Grizzly cub killed In Grand Teton national park, Hit By Car

According to media reports Tuesday, the sole cub of one of the US’s most beloved grizzly bears was reportedly struck and killed by a car on Sunday evening in Grand Teton national park in Wyoming, prompting mourning among lovers of the mother animal known as 399.

As reported by The Dodo, Yyoming Wildlife Advocates announced the news in a Facebook post: “399’s cub, known as Snowy or Spirit by the bear watchers of Grand Teton, was adored for its antics and notably white face and will be sorely missed.”

Park officials will not have official confirmation that the bear cub hit and killed on Sunday evening was 399’s cub until they conduct DNA testing.

On Sunday night, “Snowy,” Grizzly 399’s single cub born this year, known for his distinctly blonde face, was hit by a car near an area where Grizzly 399 was commonly spotted — Pilgrim Creek. Snowy was simply caught in the wrong place at the wrong time.

The circumstances preceding the incidents are unknown as the motorists did not stop or report the incident in either case. Motorists are reminded that any collisions with wildlife must be reported as soon as possible to Teton Interagency Dispatch Center at 307.739.3301.

“399 has been one of the grand dames of grizzlies in the Greater Yellowstone Ecosystem,” says nature photographer Thomas Mangelsen.

“It is heart-wrenching to think that her last cub seems to have been killed in a hit-and-run accident,” says Mangelsen, who featured 399 and extended clan in the recent book Grizzlies of Pilgrim Creek. (This author wrote the book’s narrative.)

“The survival of individual grizzlies is tenuous because they face so many threats,” Mangelsen adds. “399 was a smart, attentive mother who knew how to navigate the front country of Grand Teton and taught her cubs to also be savvy. 399 isn’t a menace nor is she tame but is rather highly tolerant of people. Bears like her and her offspring will matter more and more as human population builds.”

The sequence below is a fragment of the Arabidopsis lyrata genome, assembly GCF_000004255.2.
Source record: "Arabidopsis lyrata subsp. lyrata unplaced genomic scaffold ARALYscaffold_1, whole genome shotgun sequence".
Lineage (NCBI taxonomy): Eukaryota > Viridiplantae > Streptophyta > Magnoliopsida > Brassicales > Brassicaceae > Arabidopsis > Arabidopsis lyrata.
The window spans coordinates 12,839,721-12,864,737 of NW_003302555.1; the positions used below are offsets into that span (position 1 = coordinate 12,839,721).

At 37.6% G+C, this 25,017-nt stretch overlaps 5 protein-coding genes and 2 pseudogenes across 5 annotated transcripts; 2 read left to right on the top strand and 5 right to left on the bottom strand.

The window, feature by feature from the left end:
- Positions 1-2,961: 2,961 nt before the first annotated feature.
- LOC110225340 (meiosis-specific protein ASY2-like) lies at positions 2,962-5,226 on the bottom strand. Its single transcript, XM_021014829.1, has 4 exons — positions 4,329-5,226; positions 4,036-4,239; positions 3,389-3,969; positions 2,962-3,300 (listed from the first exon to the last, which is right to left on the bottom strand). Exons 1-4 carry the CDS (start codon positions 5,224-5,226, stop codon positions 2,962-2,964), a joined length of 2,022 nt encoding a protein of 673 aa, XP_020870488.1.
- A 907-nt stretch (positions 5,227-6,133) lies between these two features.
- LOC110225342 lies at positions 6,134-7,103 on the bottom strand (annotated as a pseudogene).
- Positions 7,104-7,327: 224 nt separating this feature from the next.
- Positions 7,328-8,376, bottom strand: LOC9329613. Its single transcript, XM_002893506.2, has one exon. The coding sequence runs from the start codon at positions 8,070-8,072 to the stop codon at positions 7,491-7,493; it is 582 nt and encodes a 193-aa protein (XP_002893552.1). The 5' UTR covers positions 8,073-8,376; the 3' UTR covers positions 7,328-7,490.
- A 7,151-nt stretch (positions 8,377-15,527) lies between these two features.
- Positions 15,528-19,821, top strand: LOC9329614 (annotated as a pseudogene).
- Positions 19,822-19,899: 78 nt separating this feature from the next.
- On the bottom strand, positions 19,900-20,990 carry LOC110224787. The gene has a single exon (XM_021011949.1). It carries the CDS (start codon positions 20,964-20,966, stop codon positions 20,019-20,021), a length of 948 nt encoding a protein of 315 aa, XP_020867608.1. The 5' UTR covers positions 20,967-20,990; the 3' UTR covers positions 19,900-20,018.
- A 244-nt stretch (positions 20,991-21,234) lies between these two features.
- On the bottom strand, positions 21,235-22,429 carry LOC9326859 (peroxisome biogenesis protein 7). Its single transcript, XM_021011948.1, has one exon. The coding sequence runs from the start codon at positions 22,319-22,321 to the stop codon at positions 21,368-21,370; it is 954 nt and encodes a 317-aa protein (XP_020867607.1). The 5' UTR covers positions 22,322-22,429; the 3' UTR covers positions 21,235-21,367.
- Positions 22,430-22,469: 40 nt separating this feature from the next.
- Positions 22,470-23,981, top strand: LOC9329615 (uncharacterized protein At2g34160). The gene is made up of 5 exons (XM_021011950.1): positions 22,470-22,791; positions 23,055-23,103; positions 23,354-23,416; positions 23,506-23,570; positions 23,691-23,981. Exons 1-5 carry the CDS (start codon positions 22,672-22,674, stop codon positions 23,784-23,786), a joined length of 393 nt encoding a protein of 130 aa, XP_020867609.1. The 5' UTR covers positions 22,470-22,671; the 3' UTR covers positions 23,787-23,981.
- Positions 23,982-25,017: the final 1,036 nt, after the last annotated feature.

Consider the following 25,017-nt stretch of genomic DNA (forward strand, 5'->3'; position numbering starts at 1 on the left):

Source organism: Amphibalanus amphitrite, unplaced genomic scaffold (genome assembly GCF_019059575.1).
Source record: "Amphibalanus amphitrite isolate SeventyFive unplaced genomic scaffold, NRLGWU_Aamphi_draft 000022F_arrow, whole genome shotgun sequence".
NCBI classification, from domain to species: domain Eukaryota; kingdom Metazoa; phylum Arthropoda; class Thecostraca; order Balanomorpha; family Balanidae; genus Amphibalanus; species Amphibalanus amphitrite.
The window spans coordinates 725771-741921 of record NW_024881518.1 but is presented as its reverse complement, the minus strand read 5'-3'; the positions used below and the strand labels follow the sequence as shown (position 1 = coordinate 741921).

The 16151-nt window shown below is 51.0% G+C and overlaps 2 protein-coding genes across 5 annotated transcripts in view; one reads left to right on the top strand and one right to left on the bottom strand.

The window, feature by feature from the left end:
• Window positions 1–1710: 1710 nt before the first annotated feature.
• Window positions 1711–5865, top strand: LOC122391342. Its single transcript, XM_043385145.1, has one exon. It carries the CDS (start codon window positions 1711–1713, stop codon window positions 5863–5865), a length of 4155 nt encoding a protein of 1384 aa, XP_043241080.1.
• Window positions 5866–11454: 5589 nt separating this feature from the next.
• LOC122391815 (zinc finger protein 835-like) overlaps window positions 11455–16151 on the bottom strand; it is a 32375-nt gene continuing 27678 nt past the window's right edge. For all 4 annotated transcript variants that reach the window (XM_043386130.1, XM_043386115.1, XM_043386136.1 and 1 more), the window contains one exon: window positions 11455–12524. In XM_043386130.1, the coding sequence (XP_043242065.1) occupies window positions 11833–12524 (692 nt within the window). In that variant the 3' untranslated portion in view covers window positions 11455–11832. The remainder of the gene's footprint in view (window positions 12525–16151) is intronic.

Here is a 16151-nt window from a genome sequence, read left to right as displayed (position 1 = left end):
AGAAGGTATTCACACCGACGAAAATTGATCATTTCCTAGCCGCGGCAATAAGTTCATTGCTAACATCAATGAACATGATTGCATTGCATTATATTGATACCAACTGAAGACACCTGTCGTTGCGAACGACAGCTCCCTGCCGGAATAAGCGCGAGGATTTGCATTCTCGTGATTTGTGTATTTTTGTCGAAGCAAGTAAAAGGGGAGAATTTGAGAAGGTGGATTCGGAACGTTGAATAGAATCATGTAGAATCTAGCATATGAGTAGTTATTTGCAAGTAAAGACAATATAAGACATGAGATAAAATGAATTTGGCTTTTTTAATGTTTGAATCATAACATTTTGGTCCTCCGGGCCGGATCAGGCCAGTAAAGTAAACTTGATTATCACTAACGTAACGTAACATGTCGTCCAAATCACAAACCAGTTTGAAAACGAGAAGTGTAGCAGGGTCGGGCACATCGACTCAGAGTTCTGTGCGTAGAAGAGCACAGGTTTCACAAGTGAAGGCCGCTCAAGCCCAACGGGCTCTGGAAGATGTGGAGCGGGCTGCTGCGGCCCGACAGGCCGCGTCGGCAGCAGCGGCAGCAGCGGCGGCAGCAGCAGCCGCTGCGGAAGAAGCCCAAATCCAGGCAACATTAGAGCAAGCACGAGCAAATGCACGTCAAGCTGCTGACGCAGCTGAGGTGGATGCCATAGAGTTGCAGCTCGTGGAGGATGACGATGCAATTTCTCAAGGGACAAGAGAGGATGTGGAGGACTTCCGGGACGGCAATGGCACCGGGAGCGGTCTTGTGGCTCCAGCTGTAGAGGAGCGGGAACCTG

Teton Interagency Dispatch Center received a report from a passerby of an adult grizzly bear removing a cub from the roadway just before 10:00 p.m. Sunday night. Rangers responded to the scene, just south of Colter Bay Junction, and confirmed that an adult grizzly bear had removed a cub from the roadway. Grand Teton wildlife biologists searched the area in the early morning hours on Monday, June 20. The biologists discovered the deceased cub, which weighed between 40 and 50 pounds, approximately 40 yards off the road and removed it from the area. The bear’s carcass will be preserved and used for educational purposes.
A total of 37 animals are known to have been struck by vehicles on park roadways in 2016. One grizzly bear cub, two black bears, nine deer, two bison, nine elk, two coyotes, and one red fox were involved in those collisions, which do not always involve a confirmed mortality. Over 100 large wildlife are known to be hit on park roadways annually, with 118 in 2015 and 115 in 2014.
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“These unfortunate incidents are an important reminder for all of us to slow down and be vigilant when we travel through the park,” said Superintendent David Vela. “Especially with the traffic levels that we are seeing during this busy season, it’s important to obey posted speed limits, maintain a safe following distance behind other vehicles, and be especially watchful around dawn and dusk when wildlife are more active.”

Grizzly cub killed is a reminder to be mindful

In addition to caution and vigilance on park roads, park visitors are reminded not to approach or interfere with park wildlife. The safe viewing distance for bears and wolves is 100 yards, while all other wildlife should be given at least 25 yards of space.

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